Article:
“Your weapon is not yet charged,” Flux said, the words seemingly coming from somewhere deep within the bulbous body. “You think I am that stupid?”

“Stupid enough to let me stand. Again, you be the bait.”

Flux squinted, his three eyes shrinking in size rather than using eyelids to do so. Apparently, he was in deep thought, a rare thing for a gizormak. “Fine, fine.”

Gaul shook his head and settled back into firing position. As Pretorious Flux sauntered off, he wondered how long it would be until he could just go home.

The sun was out after the gizormak had traveled only five hundred yards. In another five hundred, he was dead.

Gaul blew the smoke from the muzzle of his gun and settled back. A few more hours, his target would be dead, and he’d have the full reward.

The Fallacy of Self – Coupon!

Get my short story collection, The Fallacy of Self, for 75% off from now until 11/7/15 using coupon code: KX74F .

Do it! Do it now! Before it’s too late! It’s about life! And what life would be like if life did not exist! A paradox? An android? Corporate warfare? Read it now!

Fallacy of Self

A Living History – Part One

“Rare metals, originating from the asteroids that bombarded Earth’s surface billions of years ago, were once very common. The original settlers of the stars stripped the planet of as much of these materials as they could before finally leaving Earth in a mass Exodus. Those remaining on the planet suffered from the lack of knowledge that resulted, and fell back several stages in technological progress, eventually using stone tools as their ancestors did in the caves. It is my hypothesis that this first wave of human expansion now observe us from UFOs.”
— Dr. Phineas Turnbull
Excerpt from Interview in Nature, March 2078
I stare at the words in the old magazine and wonder what my life might have been like had I been born a hundred years either forward or back. Stuck in an age where the commute dictates one’s lifestyle or living in a world already abandoned for the stars. In such a short time, so many changes.
Earth is a near wasteland, having spent its nuclear missiles in one nation’s attempt to prevent another from leaving in the Exodus. The moon, once terraformed, is now again a gray husk. Mars is still thriving, but who knows for how long. As humans keep expanding outward, the inward source collapses.
I sit on the observation deck of Station Gecko, orbiting Jupiter. Staring down at its surface, I wonder what it might have looked like when the Great Red Spot still raged, a storm that captured the eye of many an astronomer over the course of centuries.
Our station is a resupply base for those leaving Mars and venturing further outward. They’ll then make the long haul out to Neptune where they’ll refuel and go into cryonox for the journey to another life-giving star.
I wanted to go for so long, but lacked the funds, and now that I have them, I don’t want to leave. I guess I’m a romantic. Human history has captured my heart in the same way that exploration tugs at the hearts of others.
And here the words of Dr. Turnbull drive me further down a steep decline of sanity. He didn’t have the advantage of easy space travel. Had there been anything or anyone else in Sol, we would have found it by now. A discovery of Columbian proportions.
There should be nothing, but I still feel as though there must be something. It was all too quick, too easy to destroy our planet and leave it for it not to have happened before, perhaps hundreds of thousands of years ago.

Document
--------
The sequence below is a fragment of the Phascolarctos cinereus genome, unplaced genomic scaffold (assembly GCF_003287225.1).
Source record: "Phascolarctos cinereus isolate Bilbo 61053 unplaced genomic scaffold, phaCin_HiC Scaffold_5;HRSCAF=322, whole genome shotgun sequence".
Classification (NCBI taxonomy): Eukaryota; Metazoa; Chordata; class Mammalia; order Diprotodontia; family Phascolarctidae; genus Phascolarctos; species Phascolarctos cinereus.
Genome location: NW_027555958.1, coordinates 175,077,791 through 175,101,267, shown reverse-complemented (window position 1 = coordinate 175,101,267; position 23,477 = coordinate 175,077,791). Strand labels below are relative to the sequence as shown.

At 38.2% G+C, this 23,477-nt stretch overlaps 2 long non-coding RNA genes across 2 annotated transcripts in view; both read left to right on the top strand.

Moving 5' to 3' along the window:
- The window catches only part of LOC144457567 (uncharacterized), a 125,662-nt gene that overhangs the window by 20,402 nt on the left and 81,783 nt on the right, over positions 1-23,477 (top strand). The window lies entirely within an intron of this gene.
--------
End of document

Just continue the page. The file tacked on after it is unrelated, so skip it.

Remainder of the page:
“Jack, put that shit down and get in the hole,” Deng tells me. He speaks Mandarin, but I hear it in English through the neural implant that serves so many purposes. “We got a ship coming in. Two hours.”
“Right, fine,” I say, throwing that shit down. He doesn’t have to be such an asshole all the time. Half the time I actually think about telling him. “Where from?”
“They’re not broadcasting and I don’t give a shit. Keep in mind, you don’t either.”
It’s probably a trafficker, packing their ship so illegally tight full of people that half of them wouldn’t survive the trip. It’s a way to charge less and make more. Currency, which should be lacking in our society of plenty, is the one string that ties humans throughout the solar system. In my opinion, we should be totally rid of money. Nothing is really worth paying for, anyway.
*****
“So where’s the ship?” I ask Beal, who stands holding her tablet in one hand a cup of overpriced coffee in the other.
“We don’t know,” she says, staring at Callisto outside the window of the cafeteria. “Only showed up on radar for a couple hours.”
“They check infrared?” I had reported to Deng, who told me to get the fuck out of hole and wait in the cafe. Something, I know, is wrong. “Sometimes they cloak for the deceleration phase. Pirates have been pretty hot the past few months.”
“Infra, ultra, and everything between. They didn’t even leave a heat sig. I’m thinking it was a ghost, but Mel just checked the calibrations manually and everything’s right.”
“How about radiation from the planet? Could be a shadow.”
Beal looked at me with incredulous eyes. “You don’t trust my piloting? We’re far enough outside the radiation belt. It’s weakened from a month ago.”
“Fine, fine.” I look out Callisto and wonder what it be like to just disappear. “I’m gonna get some coffee.”
On the way Deng interrupts my path and says, “Alright, come, let’s go. Time to check this bitch out.”
“What are you talking about?”
“We’re going in the shuttle. You and me. Come on. Don’t be slow or I won’t pay you this month.”
You can’t do that, Deng, you bastard. “You have to…” he raises an eyebrow “give me a minute, I’ve gotta take a leak.”
“Make sure it’s not a radiation leak, huh? Hah!”
I shake my head and get my coffee, chugging it down through the hallway toward the hanger. The shuttle is prepped and ready to go. I suit up and board, with Deng waiting in the navigation seat. “You’re piloting, okay?”
“Why not Beal?”
“Beal needs to be here.”
“Why?”
“In case of attack. We don’t know what this thing is. No more talk now, let’s just go.”
So there is something out there. It could be anything, and the hope that it is something wells up inside me. Another ship, the source of which we don’t know. I may be the first to see it. I engage the engine and drift from the station.
TO BE CONTINUED…. (leave comments, let me know what you want to see happen next!!!)